Is My Horse a Tick Magnet?
A: There can be distinct differences in blood-feeding arthropods’ (such as ticks and horse flies) attraction to individual horses. Some differences are inborn among these bugs; others are acquired after previous feeding exposure. Researchers are still learning which factors are important and how to use this knowledge to produce better repellents and protective chemicals for humans, horses, and livestock.
The factors that attract these bloodfeeders vary with the pest. For example, vision is important to horse flies. They see a dark moving shape in the distance and fly toward it. As they get closer, their senses check for other attractions, such as warmth, carbon dioxide, or specific skin odors. Often, dark-colored animals are more susceptible to attack from biting flies than light ones in the same herd because they are easier to see.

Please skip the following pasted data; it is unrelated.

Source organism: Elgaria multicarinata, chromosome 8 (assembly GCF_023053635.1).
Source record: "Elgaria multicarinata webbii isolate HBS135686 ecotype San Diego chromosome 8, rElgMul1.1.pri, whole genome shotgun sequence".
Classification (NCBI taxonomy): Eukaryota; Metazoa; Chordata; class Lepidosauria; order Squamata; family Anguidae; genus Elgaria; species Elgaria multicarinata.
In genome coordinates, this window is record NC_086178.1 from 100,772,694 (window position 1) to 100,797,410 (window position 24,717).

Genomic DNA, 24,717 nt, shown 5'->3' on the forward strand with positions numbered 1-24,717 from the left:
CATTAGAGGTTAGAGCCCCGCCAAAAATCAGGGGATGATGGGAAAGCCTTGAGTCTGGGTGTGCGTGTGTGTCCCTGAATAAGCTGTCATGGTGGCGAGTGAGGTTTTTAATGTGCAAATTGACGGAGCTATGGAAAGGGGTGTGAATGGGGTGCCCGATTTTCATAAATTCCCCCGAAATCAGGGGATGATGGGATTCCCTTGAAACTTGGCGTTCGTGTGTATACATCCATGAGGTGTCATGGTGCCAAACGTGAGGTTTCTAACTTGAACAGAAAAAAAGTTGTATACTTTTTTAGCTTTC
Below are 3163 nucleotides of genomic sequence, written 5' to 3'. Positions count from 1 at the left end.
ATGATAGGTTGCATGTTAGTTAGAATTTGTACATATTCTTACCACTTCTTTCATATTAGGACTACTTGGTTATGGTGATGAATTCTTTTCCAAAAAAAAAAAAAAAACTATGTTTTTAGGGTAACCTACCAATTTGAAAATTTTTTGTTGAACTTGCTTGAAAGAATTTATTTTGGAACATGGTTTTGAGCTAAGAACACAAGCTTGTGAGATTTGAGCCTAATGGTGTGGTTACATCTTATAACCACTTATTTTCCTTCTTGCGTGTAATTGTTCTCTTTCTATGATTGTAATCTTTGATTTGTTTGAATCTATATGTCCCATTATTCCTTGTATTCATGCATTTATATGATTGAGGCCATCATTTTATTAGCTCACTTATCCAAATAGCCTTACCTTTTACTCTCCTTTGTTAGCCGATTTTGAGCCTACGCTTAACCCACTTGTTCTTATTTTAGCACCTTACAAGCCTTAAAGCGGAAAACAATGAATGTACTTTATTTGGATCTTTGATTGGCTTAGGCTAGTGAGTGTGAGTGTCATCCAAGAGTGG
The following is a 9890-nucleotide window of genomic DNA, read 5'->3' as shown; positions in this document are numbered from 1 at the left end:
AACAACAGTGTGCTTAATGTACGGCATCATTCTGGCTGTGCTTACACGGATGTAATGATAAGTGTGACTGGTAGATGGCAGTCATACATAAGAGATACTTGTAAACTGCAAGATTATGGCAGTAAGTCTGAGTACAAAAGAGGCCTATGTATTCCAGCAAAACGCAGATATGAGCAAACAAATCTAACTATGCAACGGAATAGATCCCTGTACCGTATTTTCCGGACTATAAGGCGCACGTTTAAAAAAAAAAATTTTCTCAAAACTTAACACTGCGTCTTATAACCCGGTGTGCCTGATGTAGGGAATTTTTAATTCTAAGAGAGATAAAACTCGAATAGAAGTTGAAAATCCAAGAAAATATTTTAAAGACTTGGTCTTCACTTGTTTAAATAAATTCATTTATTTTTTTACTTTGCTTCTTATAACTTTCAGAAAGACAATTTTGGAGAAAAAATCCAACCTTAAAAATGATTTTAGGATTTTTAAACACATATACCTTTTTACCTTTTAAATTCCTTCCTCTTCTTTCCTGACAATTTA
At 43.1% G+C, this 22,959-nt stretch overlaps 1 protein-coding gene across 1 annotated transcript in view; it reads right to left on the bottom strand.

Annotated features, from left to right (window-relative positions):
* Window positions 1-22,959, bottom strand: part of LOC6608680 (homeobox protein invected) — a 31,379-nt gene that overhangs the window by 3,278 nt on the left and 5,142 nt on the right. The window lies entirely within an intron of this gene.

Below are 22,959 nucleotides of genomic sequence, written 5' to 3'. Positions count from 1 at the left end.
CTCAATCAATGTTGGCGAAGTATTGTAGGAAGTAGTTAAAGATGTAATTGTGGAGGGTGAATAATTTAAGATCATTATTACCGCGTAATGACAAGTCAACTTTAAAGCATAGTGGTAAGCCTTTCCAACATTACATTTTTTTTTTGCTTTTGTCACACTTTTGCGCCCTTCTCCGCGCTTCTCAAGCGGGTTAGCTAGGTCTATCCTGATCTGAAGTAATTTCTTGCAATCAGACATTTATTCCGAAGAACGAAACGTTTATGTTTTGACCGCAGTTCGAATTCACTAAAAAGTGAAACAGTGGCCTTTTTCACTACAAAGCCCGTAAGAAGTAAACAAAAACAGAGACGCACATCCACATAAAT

Ticks have limited vision so they rely on other senses. Hungry ticks climb vegetation and wait for a passing host. Ground vibrations from animal movement or carbon dioxide indicate a host is approaching. In theory, all horses pastured in the same field should pick up similar numbers of ticks. But once on a horse, the ticks might stay and feed or reject the animal and drop off without a blood meal. Over time, ticks continue to accumulate on “acceptable” animals; few will stay on those that have some sort of resistance
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